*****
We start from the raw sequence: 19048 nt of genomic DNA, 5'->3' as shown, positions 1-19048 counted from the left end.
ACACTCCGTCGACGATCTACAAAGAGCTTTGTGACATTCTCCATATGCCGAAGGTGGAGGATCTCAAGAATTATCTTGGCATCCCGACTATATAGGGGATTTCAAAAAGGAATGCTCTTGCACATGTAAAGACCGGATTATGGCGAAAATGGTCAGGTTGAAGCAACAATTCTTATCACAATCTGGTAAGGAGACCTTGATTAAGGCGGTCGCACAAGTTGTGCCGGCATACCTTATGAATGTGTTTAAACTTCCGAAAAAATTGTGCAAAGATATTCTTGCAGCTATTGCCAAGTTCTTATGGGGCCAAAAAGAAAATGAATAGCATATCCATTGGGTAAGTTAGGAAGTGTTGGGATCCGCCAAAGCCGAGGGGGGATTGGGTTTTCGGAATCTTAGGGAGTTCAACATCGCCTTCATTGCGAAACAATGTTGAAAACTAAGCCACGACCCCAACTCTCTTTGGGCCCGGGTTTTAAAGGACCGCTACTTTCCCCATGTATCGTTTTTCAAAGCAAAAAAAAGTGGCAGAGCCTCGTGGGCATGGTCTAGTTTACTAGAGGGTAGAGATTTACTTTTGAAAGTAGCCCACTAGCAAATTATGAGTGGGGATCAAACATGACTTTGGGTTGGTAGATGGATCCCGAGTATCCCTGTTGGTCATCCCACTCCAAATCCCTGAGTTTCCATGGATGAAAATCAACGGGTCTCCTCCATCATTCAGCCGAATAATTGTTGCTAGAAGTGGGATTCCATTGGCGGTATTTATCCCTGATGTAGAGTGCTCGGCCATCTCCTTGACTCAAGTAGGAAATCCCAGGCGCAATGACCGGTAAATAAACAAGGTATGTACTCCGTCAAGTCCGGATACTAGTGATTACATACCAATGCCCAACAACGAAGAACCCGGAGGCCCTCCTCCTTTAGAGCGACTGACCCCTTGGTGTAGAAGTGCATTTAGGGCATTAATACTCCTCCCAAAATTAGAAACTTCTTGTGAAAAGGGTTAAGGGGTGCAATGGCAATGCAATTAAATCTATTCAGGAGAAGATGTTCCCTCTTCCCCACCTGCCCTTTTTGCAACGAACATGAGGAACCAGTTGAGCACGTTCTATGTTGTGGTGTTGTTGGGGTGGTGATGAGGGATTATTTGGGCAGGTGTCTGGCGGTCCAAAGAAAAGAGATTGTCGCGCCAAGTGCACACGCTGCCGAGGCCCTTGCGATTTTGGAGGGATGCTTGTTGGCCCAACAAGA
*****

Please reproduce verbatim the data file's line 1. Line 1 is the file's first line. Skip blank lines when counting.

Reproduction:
We start from the raw sequence: 19048 nt of genomic DNA, 5'->3' as shown, positions 1-19048 counted from the left end.